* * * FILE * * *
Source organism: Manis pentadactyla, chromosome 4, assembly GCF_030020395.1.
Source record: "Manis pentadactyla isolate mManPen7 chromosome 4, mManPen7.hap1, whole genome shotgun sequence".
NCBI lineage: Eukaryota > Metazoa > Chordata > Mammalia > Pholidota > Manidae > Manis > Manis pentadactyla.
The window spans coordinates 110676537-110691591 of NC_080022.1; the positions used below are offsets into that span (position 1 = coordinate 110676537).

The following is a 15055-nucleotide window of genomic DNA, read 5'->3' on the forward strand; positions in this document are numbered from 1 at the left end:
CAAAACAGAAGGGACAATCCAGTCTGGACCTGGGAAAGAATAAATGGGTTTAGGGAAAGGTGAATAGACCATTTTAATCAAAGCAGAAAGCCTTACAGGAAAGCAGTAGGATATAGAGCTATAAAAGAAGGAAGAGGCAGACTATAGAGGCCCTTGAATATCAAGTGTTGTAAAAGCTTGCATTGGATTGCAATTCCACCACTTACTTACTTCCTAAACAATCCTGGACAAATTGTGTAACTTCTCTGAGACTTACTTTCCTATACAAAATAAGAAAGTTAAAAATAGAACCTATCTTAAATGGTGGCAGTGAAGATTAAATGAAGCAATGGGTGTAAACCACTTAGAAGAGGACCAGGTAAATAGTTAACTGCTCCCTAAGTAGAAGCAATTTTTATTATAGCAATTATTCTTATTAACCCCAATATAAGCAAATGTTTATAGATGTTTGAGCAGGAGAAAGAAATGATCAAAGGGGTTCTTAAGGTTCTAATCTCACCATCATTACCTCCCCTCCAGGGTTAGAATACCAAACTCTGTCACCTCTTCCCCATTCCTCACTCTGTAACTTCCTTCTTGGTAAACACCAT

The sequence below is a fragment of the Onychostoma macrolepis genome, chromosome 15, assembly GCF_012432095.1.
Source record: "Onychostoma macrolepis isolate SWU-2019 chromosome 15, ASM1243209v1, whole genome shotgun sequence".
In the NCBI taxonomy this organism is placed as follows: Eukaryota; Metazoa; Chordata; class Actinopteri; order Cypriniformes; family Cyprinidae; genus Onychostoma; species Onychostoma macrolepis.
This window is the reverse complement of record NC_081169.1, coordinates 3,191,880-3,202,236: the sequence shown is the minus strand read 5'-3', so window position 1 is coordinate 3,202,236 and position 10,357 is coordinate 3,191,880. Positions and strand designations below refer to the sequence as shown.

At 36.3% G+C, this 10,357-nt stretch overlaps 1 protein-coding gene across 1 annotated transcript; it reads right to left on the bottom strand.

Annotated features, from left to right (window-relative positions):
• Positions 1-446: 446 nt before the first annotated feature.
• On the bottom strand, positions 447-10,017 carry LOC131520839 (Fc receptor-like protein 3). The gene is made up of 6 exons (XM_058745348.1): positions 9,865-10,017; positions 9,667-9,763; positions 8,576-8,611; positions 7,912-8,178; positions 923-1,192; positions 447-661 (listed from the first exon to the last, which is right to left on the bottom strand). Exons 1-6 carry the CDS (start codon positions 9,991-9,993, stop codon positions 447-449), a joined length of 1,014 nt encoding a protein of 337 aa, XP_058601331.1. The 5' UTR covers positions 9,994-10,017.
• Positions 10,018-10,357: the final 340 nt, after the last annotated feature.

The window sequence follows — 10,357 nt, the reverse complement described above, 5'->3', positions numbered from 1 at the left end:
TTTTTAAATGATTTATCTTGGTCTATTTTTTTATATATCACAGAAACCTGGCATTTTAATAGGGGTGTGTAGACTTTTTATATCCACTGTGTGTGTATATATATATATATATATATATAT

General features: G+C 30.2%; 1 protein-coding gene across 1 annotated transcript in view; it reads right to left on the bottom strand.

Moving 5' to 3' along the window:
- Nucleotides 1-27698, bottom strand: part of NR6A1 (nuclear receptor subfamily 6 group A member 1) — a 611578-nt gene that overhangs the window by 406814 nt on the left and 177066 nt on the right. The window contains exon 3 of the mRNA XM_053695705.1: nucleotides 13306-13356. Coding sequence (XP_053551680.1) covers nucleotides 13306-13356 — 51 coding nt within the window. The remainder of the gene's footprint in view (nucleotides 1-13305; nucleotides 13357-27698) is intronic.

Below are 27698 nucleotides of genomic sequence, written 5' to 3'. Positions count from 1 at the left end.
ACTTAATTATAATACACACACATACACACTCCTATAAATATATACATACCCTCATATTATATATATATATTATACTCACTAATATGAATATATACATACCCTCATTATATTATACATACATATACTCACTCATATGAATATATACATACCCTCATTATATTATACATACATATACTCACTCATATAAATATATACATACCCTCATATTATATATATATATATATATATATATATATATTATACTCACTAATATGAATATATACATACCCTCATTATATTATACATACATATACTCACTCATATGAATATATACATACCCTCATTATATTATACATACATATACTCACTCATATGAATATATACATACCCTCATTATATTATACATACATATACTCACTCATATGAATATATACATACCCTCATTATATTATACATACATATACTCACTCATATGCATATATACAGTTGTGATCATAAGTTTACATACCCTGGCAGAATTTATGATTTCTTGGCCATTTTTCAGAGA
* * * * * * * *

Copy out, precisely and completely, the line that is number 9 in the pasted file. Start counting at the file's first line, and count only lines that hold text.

In the NCBI taxonomy this organism is placed as follows: Eukaryota; Metazoa; Chordata; class Actinopteri; order Cypriniformes; family Cyprinidae; genus Onychostoma; species Onychostoma macrolepis.